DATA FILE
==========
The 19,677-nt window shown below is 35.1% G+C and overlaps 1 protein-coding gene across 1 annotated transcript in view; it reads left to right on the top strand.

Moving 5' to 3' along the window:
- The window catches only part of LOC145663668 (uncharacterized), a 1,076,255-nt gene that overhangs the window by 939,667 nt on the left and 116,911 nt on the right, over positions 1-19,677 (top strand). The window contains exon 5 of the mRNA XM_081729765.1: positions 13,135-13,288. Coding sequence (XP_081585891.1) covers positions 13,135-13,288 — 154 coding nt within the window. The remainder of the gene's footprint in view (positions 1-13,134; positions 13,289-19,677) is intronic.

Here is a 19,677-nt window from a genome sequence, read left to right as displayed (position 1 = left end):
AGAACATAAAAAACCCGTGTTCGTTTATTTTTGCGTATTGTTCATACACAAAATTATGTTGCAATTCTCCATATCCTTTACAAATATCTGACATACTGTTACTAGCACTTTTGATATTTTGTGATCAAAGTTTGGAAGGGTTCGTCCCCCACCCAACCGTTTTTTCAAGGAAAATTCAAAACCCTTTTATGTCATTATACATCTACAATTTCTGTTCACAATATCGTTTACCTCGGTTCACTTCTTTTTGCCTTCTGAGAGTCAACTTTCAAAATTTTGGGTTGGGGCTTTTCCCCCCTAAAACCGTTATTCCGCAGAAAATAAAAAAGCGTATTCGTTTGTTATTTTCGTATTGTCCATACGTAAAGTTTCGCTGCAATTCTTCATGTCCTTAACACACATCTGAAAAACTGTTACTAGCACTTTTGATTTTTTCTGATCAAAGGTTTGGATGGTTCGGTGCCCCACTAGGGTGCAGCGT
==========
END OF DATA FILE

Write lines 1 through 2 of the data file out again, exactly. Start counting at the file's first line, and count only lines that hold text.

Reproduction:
The 19,677-nt window shown below is 35.1% G+C and overlaps 1 protein-coding gene across 1 annotated transcript in view; it reads left to right on the top strand.

Moving 5' to 3' along the window: